Is GIANT a generic sign?

Boris khalvadjian - Avocat

08 Déc Is GIANT a generic sign?

Under French law a trademark is a distinguishing sign for a product or service which it represents. If it is no longer distinctive, meaning that it has for the public become the standard name for the given product or service, it is invalidated and is no longer assignable. This happened to the brands of pina colada (Commercial Cassation., 28 April 2004, case no.02-10505), Botox (Commercial Cassation., 27 January 2009, case no.07-13349), Vintage (CA Paris, 20 April 2005),caddie (Paris High Court, 29 October 1997), texto (Paris High Court, 29 January 2008), etc. which are now generic signs.

The companies QUICK and SODEBO also went to war over the name “GIANT”. QUICK which had registered the sign GIANT as its brand, complained that SODEBO was selling pizzas under the name of “Pizza GIANT”. However, SODEBO did not agree because seeing as the term was in used among the public, the sign GIANT had today become a generic sign for a large sized food item, and so the brand was therefore non-existent, to which QUICK naturally objected having invested in this name over the years and having sold many hamburgers in France under the name of GIANT: Love GIANT, GIANT Max, GIANT Max Country, etc.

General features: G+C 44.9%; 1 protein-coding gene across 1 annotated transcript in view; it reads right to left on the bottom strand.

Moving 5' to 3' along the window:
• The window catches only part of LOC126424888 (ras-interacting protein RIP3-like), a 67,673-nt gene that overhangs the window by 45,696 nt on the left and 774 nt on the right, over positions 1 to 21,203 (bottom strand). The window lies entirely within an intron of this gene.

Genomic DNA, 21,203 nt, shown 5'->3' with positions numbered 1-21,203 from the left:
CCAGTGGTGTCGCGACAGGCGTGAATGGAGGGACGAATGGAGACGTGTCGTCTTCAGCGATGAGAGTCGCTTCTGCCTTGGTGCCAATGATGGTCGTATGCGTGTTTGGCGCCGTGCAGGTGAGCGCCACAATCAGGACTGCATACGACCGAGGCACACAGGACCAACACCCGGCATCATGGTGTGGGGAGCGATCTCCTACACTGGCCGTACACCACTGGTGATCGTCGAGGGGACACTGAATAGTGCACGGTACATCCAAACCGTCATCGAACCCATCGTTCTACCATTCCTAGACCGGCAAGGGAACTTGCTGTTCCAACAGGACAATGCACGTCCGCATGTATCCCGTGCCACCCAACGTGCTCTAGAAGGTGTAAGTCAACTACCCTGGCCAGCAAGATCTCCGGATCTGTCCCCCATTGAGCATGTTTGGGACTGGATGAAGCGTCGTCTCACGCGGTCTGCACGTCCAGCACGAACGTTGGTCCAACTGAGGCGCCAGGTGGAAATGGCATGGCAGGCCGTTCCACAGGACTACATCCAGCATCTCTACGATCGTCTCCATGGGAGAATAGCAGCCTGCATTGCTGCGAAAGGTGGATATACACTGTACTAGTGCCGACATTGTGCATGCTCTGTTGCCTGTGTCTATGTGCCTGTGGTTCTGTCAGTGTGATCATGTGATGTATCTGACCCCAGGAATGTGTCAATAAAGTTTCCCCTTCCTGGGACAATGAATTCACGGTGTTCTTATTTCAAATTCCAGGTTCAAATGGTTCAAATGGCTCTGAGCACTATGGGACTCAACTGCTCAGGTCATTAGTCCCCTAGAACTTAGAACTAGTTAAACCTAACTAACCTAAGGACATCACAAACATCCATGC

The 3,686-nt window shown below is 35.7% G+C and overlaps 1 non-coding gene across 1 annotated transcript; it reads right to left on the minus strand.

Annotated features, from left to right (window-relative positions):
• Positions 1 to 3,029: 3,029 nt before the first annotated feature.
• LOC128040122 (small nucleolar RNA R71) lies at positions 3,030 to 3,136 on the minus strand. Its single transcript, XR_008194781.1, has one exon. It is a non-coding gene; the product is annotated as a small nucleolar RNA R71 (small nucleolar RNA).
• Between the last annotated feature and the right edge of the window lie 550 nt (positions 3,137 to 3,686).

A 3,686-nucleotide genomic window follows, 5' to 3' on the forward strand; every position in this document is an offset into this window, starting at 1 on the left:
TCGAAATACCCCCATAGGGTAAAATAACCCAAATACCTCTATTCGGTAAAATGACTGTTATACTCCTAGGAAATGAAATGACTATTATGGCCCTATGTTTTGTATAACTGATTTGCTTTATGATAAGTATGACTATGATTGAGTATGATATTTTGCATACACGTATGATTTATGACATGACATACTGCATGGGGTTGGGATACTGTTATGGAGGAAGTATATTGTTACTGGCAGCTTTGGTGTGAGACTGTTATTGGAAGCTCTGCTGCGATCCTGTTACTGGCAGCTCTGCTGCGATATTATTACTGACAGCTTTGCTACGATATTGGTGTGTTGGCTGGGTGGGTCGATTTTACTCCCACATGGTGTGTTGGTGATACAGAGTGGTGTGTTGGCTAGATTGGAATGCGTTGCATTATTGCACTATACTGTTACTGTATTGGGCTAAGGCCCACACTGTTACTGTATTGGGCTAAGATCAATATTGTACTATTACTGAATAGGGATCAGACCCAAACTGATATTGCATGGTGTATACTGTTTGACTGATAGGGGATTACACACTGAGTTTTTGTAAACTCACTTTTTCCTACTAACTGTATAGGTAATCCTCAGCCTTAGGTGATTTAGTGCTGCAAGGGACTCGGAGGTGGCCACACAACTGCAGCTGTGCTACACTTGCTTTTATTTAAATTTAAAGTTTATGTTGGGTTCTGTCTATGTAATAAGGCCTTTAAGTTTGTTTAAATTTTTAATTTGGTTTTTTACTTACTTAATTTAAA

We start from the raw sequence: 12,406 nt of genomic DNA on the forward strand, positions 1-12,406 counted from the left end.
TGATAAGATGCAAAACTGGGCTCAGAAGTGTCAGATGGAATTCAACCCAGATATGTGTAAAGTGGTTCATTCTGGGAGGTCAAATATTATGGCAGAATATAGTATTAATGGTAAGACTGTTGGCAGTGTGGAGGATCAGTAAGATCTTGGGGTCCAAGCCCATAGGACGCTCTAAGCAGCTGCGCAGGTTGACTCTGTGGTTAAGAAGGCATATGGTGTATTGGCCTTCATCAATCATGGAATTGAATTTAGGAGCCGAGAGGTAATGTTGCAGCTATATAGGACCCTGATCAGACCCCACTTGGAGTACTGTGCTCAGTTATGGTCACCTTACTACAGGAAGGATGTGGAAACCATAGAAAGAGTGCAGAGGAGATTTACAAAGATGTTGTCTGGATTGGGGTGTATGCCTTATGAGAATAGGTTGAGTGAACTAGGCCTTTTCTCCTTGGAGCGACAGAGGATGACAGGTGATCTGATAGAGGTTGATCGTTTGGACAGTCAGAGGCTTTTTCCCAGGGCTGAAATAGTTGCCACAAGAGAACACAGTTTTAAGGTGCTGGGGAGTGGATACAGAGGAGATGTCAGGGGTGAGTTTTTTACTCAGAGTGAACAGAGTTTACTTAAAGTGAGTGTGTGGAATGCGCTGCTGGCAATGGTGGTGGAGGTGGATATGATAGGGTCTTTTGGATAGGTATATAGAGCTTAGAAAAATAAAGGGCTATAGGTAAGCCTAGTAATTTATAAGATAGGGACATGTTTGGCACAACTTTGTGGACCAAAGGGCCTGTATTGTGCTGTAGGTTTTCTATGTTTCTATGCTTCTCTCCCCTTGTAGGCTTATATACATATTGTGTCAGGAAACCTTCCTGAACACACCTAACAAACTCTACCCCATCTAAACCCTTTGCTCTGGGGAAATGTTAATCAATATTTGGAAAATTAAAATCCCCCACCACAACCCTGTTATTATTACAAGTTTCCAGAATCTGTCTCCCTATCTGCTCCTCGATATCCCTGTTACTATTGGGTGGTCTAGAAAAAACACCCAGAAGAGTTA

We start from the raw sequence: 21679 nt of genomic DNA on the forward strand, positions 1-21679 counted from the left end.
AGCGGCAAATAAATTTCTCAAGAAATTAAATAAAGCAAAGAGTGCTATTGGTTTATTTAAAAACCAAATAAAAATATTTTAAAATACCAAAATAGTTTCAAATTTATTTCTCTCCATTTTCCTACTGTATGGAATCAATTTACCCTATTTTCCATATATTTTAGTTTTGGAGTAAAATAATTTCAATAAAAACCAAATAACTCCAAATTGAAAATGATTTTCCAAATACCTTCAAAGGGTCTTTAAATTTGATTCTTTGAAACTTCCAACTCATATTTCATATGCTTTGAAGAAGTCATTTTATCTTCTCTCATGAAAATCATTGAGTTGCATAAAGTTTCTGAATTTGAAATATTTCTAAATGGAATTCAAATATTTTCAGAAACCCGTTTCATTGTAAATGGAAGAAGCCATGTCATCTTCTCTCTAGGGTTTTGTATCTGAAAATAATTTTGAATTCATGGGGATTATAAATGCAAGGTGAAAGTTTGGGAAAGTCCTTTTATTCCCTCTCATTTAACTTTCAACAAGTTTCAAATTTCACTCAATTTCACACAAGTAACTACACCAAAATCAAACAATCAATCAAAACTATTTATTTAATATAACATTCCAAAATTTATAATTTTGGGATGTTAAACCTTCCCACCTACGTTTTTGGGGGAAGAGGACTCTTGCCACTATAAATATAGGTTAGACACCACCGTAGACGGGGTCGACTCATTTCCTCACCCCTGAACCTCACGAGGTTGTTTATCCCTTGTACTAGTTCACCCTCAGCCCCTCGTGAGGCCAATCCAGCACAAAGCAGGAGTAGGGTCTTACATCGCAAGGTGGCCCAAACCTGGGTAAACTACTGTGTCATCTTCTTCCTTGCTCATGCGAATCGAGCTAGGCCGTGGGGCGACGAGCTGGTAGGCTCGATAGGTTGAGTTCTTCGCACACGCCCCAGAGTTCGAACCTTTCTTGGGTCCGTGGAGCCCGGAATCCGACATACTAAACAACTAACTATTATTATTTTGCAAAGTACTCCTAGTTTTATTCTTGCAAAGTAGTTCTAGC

But in the view of the judges the exhibits of the debate did not prove that despite the successive ranges of burgers from QUICK, the French consumer perceived the GIANT as a real brand and not just as a large sized hamburger. The same problem arises when a work is also a brand, or when a brand is also the name of a famous author, the fact that the work or the name are famous the world over does not prove the ‘notoriety’ of the brand.

In respect of the use of English which, in France, one would have thought would contribute to the distinctiveness, the judges considered that this didn’t in its own right make the GIANT brand distinctive, because due to the resemblance of the word GIANT “to the French adjective “géant” it is very easily understood by the French consumer who is used to English words (…) in the context of fast-food originating from English speaking countries”.

Whatever one’s opinions, GIANT would now appear to be a generic term for large sized food items. An appeal will certainly be lodged against this decision of the 1st instance and we doubtless haven’t heard the end of this story.

Decision: Paris High Court, 24 October 2013, RG no.12/10515 (Download)

 

Boris Khalvadjian – Avocat à la cour- PARIS
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